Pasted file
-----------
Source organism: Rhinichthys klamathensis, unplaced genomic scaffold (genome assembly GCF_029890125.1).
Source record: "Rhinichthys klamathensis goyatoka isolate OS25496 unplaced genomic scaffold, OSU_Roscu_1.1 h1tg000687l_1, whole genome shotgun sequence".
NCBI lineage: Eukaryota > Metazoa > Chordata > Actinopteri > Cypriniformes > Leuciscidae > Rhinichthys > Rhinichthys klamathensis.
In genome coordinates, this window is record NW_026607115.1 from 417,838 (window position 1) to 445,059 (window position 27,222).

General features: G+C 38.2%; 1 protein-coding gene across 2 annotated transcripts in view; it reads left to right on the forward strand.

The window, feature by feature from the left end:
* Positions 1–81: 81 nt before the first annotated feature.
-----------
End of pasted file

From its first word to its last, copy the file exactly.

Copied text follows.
Source organism: Rhinichthys klamathensis, unplaced genomic scaffold (genome assembly GCF_029890125.1).
Source record: "Rhinichthys klamathensis goyatoka isolate OS25496 unplaced genomic scaffold, OSU_Roscu_1.1 h1tg000687l_1, whole genome shotgun sequence".
NCBI lineage: Eukaryota > Metazoa > Chordata > Actinopteri > Cypriniformes > Leuciscidae > Rhinichthys > Rhinichthys klamathensis.
In genome coordinates, this window is record NW_026607115.1 from 417,838 (window position 1) to 445,059 (window position 27,222).

General features: G+C 38.2%; 1 protein-coding gene across 2 annotated transcripts in view; it reads left to right on the forward strand.

The window, feature by feature from the left end:
* Positions 1–81: 81 nt before the first annotated feature.